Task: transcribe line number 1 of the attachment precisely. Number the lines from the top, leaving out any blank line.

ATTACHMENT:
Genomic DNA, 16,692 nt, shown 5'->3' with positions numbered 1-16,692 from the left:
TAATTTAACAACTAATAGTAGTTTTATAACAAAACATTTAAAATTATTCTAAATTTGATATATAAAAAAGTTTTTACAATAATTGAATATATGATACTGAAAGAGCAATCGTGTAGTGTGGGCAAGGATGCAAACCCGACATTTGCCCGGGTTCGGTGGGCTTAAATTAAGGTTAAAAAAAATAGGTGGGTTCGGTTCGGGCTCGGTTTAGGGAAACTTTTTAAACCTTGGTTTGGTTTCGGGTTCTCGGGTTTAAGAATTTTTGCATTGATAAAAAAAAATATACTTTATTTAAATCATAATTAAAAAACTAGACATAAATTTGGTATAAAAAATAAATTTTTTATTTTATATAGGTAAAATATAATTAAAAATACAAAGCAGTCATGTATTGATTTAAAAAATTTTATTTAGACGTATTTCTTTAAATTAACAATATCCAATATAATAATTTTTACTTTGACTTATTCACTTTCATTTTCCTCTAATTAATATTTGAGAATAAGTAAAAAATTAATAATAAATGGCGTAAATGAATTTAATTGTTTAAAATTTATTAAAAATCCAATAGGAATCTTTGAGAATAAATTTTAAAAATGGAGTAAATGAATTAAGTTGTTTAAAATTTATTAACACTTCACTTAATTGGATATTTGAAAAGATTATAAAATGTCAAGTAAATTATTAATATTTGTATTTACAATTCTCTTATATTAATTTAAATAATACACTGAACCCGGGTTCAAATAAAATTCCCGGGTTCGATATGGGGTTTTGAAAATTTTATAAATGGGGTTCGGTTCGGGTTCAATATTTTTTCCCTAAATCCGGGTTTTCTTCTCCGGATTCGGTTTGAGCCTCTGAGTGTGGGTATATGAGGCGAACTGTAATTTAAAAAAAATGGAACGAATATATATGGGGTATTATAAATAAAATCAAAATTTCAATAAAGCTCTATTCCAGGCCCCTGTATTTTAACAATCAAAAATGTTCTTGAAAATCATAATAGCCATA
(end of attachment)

Genomic DNA, 16,692 nt, shown 5'->3' with positions numbered 1-16,692 from the left: